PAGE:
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Officials: Pentagon to Lift Ban on Transgender Service Members Soon

The Department of Defense is expected to announce that, within weeks, transgender men and women will be allowed to openly serve in the military.
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A badge with flag of USA is placed on the sleeve of an U.S. soldier of the 2nd Cavalry Regiment of the US Army as he arrived with others at Czech army barracks on May 27, 2016 in Prague, Czech Republic.Matej Divizna / Getty Images

The Department of Defense is expected to announce within weeks that transgender men and women will be allowed to openly serve in the military, several Pentagon officials tell NBC News.

Secretary of Defense Ash Carter could make the announcement as early as next week and he will call for full implementation one year from now.

Related: Eric Fanning, First Openly Gay Army Secretary, Confirmed by U.S. Senate

The details of the repeal could shift. One defense official told NBC News that the working group that has been studying this issue since July 2015 will provide broad guidance.

It will be up to the individual services to work out the details. Those details include barracks, rules for new recruits, allowance for sex reassignment surgery, diagnosis of dysmorphic disorder, policies on group showers and more.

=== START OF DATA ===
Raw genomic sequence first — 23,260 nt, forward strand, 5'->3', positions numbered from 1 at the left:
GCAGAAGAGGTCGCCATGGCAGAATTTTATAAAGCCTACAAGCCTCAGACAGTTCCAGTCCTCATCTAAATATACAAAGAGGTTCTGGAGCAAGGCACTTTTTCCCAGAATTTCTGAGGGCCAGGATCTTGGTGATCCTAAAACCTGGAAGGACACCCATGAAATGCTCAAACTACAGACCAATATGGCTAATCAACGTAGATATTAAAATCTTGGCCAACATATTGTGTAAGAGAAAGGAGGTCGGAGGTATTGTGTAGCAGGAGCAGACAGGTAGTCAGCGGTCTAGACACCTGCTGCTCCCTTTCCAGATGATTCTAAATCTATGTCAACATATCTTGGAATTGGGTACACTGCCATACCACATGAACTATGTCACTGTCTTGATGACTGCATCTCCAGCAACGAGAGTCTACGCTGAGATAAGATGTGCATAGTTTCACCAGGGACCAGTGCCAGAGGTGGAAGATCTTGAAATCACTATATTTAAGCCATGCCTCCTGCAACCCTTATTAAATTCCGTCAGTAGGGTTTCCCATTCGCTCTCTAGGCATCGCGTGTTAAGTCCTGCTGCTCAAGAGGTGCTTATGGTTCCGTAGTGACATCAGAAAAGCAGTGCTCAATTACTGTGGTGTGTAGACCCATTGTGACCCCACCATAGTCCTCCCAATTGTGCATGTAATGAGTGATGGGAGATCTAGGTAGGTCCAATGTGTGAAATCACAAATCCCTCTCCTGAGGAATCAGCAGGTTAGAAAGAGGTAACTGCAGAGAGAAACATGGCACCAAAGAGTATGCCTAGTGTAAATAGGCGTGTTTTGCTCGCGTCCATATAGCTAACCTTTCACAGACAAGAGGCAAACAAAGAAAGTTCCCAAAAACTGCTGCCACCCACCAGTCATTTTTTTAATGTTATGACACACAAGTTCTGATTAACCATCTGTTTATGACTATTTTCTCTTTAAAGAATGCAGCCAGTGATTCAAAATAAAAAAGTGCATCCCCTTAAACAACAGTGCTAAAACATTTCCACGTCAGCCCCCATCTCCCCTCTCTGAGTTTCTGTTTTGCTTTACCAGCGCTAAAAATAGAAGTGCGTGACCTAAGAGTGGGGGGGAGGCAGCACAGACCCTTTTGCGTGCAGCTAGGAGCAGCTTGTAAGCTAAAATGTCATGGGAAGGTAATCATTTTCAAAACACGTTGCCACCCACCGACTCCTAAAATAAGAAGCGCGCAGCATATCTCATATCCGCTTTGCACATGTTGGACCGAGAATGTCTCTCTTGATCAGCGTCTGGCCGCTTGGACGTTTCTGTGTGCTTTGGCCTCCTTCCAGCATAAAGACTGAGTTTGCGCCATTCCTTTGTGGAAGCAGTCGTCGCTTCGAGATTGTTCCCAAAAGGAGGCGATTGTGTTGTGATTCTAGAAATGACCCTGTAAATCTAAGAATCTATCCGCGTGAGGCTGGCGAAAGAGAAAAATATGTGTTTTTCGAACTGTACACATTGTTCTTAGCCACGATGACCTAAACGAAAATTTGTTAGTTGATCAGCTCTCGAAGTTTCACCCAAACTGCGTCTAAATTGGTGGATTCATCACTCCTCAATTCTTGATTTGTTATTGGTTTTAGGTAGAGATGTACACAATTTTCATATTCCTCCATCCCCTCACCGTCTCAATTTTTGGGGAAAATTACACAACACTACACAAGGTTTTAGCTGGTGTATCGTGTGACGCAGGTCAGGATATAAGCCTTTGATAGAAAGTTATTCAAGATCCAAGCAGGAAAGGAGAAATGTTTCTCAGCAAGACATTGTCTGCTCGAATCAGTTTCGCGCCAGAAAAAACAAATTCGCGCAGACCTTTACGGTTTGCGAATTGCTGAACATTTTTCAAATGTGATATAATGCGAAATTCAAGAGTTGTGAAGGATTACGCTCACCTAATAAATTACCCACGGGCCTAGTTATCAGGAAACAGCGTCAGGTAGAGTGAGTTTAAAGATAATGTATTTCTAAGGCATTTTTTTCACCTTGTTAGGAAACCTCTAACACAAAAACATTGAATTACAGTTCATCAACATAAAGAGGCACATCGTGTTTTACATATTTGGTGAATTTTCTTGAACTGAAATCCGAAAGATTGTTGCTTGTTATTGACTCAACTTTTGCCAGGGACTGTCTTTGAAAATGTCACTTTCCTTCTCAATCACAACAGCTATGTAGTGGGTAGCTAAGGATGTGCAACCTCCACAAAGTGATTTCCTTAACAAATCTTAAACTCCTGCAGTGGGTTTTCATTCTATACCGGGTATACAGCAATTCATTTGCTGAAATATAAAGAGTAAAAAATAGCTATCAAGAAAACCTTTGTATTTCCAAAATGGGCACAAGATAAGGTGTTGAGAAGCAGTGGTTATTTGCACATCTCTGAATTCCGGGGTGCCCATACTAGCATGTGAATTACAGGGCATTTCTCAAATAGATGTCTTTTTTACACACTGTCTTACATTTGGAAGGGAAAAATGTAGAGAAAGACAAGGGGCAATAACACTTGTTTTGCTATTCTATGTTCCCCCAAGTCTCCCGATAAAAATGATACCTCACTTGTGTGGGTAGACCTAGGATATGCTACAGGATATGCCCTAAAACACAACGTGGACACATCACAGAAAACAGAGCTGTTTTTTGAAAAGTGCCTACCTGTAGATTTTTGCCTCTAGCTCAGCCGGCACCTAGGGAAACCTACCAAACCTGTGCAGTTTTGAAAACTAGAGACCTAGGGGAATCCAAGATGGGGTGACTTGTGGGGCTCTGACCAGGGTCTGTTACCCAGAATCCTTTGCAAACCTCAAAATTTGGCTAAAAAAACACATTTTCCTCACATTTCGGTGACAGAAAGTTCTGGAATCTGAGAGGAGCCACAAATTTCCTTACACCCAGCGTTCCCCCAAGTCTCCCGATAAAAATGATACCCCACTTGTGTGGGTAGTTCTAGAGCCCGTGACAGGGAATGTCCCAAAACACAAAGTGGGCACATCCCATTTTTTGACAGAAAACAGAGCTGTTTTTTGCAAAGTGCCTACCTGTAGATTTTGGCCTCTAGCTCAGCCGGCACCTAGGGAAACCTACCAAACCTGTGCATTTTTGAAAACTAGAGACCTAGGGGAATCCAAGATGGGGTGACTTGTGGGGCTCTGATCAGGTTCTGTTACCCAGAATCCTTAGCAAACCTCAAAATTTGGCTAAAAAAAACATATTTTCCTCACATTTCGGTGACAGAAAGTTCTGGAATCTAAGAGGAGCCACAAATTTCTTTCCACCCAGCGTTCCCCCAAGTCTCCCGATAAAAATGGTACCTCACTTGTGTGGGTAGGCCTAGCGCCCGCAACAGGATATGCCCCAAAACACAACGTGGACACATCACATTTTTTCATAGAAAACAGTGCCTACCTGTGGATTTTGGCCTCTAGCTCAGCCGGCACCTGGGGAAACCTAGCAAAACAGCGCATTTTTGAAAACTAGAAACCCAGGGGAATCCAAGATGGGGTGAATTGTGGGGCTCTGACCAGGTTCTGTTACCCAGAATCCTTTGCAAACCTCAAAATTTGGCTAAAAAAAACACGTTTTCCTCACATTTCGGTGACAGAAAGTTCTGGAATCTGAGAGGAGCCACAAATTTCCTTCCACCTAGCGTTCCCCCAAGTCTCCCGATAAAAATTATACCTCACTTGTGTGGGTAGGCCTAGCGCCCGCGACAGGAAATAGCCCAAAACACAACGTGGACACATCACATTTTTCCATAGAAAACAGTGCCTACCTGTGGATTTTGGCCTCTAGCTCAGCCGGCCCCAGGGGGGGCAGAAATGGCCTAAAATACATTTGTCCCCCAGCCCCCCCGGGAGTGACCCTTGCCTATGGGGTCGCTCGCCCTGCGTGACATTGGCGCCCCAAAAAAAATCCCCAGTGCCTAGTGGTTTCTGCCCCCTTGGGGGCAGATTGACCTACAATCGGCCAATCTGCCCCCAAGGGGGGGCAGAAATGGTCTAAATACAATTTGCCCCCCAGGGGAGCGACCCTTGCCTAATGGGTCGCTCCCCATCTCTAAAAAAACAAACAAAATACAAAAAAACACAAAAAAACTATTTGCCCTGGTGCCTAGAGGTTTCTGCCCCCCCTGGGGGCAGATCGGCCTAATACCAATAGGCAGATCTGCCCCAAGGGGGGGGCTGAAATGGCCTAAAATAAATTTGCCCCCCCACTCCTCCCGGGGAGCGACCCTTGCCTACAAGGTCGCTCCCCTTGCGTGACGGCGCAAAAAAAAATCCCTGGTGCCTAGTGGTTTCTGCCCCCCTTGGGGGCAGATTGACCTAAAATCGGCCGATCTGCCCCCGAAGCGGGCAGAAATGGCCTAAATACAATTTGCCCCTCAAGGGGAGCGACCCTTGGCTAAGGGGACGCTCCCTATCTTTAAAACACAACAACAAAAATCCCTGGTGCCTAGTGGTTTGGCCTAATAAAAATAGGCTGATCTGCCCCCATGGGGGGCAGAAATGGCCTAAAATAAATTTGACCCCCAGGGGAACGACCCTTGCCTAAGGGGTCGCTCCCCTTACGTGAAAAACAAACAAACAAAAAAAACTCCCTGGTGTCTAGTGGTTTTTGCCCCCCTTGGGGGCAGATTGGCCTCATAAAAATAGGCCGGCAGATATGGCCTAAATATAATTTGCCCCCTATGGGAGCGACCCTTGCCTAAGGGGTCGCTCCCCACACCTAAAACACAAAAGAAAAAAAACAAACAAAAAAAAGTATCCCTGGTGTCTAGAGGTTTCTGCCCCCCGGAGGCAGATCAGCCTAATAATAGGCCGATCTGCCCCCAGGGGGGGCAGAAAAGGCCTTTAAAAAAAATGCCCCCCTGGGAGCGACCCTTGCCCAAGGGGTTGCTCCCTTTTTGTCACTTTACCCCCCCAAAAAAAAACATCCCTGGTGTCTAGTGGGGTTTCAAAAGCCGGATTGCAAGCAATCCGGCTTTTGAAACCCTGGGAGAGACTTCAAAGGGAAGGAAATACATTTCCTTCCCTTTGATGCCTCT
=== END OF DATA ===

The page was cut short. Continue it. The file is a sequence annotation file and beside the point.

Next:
Carter said last summer that the current ban on transgender members of the military was “outdated, confusing, inconsistent” and diverted focus from armed forces’ key missions.

He ordered the military to come up with a new policy in six months.

Transgender service members and their supporters greeted the news with optimism.

Army Sgt. Kennedy Ochoa said he welcomed the chance to serve "authentically" and equally.

"We are confident and optimistic that a complete and comprehensive policy will be out soon," Ochoa said. "And when that happens, I will be elated. Simply overjoyed."

The move is the latest in a series of sea changing events for the nation's military.

Last month, the Senate confirmed Eric Fanning as Army secretary. He is the first openly gay leader of any U.S. military service to serve in that role.

In April, it was announced that 22 women are part of the first class of female members of the Army to be commissioned as infantry and armor officers — leadership roles that were previously open only to men. Later that month, Captain Kristen Griest became the nation's first female Army infantry officer.

In December, the Pentagon announced it was opening all combat jobs to women.

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